Of course, just because most people retire on half their previous income doesn’t mean you should too. It all depends on what you plan to do during your retirement years, says Diane McCurdy, a financial planner in Vancouver. If your dreams include travelling the world, playing golf and restoring vintage automobiles, you will likely need considerably more money than someone who plans to watch television and eat the occasional meal out with friends. McCurdy adds, however, that even if people have an idea of the type of lifestyle they would like to lead following retirement, they often have no idea how to go about achieving it.  “People don’t know what to do. They do what their friends have said, or their advisers, or what they read in the paper.”

Simply having a plan is half the battle. Lach, for one, says he wishes he’d spent more time thinking about his retirement while he was still working, but like most of us he was distracted by more immediate financial concerns. “I never really sat down and thought about it. It’s one of those would’ve-could’ve-should’ve things,” says Lach, adding that provincial rules about accessing locked retirement funds also played a role in aggravating his situation. Locked-in accounts are usually set up when a person transfers money out of a pension plan because they are leaving a job or, in the case of defined contribution pension plans, have retired and want to manage their own investments. Unlike money accumulated in RRSPs, most provinces limit retirees from accessing more than a small percentage of the cash each year.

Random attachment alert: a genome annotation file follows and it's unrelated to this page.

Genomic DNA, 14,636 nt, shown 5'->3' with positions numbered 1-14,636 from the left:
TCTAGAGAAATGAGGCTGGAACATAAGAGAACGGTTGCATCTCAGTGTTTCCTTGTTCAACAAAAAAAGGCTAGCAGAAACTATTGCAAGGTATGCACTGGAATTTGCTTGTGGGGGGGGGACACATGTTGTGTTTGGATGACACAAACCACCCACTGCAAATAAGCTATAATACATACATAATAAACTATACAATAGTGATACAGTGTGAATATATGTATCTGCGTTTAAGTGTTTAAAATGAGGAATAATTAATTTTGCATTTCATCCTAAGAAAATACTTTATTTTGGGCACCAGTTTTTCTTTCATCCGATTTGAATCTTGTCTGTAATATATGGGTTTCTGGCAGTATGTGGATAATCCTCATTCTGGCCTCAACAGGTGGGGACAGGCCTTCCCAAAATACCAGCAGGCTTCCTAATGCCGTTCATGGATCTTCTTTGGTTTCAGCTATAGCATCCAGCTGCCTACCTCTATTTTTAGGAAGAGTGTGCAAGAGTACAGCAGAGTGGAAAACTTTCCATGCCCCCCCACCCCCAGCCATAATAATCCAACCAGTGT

But perhaps the biggest challenge faced by Lach and millions of other Canadians is recovering from last year’s stock market crash. During the darkest days of 2008, it was common to see economists and financial experts telling Canadians to avoid “crystallizing” their losses by selling into a falling market. It makes sense to avoid buying high and selling low, but it’s also incredibly difficult to sit on the sidelines and watch your retirement dreams slide away by the hour. Lach gave in and began selling last September. “I said, ‘Whoa, this has got to stop.’ ”

Retirement Graph

The economic crisis of the past year has underscored one fundamental weakness of retirement plans. No matter how well thought out, most end up relying heavily on an equity component to do the heavy lifting. And even a modest plan can be thrown out the window when promised returns evaporate. While the markets have regained ground over the past year, it will still be some time before the levels reached in early 2008 are pierced.